Prinz holds several national and international records. With 14 goals, she is the all-time leading goalscorer at FIFA Women's World Cups. From 2008 until 2012, Prinz and Brazil's Cristiane both held the tournament record of 10 goals at the Summer Olympics. For the German national team Prinz appeared 214 times and scored 128 goals. She is the team's most capped player and top goalscorer, and is also the most capped non-American player in the sport.[1][9]

Statistics at World Cup and Olympic Tournaments[edit]

Birgit Prinz competed in five FIFA Women's World Cup: Sweden 1995, USA 1999, USA 2003, China 2007; and Germany 2011; and four Olympics: Atlanta 1996, Sydney 2000, Athens 2004, and Beijing 2008; altogether played in 43 matches and scored 24 goals at those nine global tournaments.[10] With Germany, Prinz is a two-time world champion from USA 2003 and China 2007, and a runner-up from Sweden 1995, as well as a three-time bronze medalist from Sydney 2000, Athens 2004 and Beijing 2008.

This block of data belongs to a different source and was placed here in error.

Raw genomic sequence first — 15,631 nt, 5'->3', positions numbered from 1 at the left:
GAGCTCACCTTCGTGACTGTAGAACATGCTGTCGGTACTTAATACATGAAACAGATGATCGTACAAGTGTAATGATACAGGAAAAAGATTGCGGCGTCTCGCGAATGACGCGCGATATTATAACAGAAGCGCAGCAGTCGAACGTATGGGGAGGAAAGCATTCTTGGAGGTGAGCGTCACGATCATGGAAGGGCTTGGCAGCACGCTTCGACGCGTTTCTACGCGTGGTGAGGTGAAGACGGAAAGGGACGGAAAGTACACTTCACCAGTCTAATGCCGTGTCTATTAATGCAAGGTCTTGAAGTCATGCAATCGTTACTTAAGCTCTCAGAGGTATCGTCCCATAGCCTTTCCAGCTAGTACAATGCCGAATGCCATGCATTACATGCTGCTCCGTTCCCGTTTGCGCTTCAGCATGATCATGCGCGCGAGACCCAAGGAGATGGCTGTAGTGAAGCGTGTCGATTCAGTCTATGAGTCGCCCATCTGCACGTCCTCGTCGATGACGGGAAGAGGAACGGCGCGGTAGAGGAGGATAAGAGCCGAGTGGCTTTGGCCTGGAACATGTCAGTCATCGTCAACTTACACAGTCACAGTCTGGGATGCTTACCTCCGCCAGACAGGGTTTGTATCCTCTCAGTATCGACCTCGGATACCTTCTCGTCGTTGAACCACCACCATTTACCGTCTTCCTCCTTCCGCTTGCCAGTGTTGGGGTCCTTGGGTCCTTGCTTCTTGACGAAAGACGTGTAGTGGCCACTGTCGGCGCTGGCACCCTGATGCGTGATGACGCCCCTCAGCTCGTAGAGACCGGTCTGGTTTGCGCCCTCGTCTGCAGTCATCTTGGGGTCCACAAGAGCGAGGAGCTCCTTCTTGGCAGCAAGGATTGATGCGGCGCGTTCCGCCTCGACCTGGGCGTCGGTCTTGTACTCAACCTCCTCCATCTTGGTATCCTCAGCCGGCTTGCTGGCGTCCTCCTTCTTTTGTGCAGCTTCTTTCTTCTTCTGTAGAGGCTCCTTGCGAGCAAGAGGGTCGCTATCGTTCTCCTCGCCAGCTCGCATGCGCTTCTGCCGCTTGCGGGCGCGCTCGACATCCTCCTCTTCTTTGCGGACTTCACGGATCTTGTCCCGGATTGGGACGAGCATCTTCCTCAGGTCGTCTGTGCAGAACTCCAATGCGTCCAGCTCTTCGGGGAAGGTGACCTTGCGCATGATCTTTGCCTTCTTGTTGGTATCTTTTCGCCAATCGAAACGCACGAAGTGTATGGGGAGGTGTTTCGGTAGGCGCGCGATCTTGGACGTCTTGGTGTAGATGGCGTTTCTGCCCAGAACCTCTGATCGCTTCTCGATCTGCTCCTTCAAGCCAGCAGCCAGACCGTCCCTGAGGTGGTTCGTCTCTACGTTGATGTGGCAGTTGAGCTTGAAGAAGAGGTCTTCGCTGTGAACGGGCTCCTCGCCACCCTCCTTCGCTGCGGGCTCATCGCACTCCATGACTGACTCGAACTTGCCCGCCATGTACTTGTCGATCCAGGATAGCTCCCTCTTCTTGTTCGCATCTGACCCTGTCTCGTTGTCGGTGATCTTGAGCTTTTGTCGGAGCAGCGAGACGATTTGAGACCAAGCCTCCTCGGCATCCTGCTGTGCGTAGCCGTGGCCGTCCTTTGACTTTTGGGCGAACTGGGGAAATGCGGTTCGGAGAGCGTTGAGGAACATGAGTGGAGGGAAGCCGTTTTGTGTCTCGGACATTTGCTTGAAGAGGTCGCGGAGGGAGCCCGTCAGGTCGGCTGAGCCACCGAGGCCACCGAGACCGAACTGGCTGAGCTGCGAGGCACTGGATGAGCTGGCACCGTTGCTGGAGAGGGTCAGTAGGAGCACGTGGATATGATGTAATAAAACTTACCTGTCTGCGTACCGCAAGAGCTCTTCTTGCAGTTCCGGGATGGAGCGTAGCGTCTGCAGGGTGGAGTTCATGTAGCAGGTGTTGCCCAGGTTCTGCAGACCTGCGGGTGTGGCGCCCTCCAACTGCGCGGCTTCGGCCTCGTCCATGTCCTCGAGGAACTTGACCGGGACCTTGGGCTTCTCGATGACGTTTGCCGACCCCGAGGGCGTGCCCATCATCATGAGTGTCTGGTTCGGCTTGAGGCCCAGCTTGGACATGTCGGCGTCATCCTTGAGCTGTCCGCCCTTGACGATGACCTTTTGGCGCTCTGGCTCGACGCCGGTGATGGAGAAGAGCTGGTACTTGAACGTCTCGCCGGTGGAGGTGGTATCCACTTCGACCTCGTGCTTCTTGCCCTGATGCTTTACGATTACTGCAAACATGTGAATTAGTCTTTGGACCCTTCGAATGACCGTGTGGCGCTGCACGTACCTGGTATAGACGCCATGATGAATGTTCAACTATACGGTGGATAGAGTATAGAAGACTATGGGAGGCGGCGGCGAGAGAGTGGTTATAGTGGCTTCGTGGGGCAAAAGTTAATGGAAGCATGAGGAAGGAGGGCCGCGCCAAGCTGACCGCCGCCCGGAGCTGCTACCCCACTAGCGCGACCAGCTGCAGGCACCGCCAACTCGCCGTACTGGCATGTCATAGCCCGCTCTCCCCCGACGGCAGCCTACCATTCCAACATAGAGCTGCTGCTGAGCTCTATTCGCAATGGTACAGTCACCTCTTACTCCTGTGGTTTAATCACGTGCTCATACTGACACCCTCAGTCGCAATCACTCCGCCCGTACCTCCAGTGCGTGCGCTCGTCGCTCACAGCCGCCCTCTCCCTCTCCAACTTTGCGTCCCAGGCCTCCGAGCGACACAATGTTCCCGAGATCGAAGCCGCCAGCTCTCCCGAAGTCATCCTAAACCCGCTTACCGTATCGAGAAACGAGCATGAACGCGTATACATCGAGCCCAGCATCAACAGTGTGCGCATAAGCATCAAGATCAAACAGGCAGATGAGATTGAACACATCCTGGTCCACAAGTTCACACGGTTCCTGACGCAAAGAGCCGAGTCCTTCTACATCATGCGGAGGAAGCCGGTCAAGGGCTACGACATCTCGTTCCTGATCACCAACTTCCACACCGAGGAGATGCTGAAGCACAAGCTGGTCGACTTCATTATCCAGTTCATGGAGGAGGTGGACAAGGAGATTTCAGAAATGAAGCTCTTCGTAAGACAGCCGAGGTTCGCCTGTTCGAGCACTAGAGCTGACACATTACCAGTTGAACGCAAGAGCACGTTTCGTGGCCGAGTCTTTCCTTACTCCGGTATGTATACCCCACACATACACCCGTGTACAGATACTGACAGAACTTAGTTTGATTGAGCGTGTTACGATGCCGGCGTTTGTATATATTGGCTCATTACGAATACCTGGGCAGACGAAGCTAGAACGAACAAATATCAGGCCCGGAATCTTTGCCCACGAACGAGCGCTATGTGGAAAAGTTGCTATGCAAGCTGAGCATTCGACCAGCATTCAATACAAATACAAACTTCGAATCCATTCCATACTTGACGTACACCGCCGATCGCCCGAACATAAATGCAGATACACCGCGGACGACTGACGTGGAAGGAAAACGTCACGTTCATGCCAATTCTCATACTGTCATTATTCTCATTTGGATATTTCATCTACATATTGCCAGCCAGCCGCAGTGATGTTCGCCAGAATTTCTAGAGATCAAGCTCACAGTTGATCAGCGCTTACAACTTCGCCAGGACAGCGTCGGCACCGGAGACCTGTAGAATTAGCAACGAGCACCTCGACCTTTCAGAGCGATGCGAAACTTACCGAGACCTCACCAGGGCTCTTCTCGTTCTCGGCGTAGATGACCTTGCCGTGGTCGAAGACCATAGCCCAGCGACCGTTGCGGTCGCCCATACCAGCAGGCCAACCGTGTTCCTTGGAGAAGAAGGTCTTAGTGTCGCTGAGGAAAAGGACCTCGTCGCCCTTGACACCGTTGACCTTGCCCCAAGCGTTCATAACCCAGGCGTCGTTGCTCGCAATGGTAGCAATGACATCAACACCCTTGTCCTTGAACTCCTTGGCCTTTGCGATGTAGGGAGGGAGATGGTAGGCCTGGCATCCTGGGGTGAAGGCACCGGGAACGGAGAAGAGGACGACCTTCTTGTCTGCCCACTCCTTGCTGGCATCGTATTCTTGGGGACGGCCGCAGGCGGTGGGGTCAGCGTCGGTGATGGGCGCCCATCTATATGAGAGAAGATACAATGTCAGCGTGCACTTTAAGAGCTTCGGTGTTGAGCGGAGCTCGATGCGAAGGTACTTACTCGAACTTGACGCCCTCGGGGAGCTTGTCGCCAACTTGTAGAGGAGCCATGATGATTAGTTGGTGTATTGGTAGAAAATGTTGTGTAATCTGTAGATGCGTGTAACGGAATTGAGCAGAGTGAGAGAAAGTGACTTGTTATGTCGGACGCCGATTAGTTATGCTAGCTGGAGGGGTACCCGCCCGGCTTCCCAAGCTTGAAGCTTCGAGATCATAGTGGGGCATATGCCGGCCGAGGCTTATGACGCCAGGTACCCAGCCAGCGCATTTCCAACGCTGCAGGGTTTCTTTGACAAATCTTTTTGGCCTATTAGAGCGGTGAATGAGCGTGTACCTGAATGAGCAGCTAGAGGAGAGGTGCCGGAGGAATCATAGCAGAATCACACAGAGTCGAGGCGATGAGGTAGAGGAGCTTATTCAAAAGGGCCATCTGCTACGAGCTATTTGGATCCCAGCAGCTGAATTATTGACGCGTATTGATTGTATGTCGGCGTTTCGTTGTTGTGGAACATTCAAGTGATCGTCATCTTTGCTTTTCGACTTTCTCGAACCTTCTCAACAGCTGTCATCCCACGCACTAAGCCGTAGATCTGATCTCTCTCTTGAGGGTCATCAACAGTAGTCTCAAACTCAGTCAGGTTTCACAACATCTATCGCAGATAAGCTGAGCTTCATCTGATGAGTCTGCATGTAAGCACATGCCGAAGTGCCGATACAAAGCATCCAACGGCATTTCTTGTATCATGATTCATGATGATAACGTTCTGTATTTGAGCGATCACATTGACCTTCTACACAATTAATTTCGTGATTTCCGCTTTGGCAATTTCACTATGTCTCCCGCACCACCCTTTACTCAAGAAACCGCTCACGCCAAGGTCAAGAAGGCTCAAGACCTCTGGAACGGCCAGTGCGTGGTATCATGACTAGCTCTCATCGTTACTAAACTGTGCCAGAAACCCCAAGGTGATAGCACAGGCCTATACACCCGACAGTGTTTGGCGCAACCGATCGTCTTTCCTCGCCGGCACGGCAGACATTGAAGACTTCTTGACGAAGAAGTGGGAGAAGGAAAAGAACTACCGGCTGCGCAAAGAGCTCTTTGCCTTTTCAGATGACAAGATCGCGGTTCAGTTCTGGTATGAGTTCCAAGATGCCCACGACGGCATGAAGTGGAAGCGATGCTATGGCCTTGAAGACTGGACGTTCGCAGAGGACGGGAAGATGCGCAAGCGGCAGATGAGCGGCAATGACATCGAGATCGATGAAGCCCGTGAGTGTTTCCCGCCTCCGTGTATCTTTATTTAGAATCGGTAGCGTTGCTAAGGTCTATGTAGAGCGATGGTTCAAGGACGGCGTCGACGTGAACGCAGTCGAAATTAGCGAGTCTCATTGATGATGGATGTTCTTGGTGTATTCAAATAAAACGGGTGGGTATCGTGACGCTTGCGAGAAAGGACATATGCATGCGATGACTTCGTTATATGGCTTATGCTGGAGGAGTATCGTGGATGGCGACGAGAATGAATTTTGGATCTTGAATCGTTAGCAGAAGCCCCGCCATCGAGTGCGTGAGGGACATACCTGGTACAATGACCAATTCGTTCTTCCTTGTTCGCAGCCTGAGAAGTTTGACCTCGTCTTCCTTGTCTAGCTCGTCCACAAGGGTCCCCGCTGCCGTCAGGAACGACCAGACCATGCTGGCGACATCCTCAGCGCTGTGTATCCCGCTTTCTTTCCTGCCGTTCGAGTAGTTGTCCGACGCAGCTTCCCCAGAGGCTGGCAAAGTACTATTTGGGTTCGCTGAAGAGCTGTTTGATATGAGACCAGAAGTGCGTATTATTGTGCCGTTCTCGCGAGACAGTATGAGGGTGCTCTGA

Private life[edit]

Prinz is a trained physical therapist.[11] In 2010, she graduated with her Master's degree in psychology from the Goethe University Frankfurt.[12] Since January 2012, she has worked as a sport psychologist in the youth academy, women's U-17 and women's Bundesliga teams at TSG 1899 Hoffenheim.[13]



FSV Frankfurt
1. FFC Frankfurt
Carolina Courage



See also[edit]


  1. ^ a b c d e "Nationalspielerin Birgit Prinz" (in German). Retrieved 18 June 2011. 
  2. ^ "Birgit Prinz" (in German). Retrieved 18 June 2011. 
  3. ^ "Prinz announces end of career" (in German). 12 August 2011. Retrieved 12 August 2011.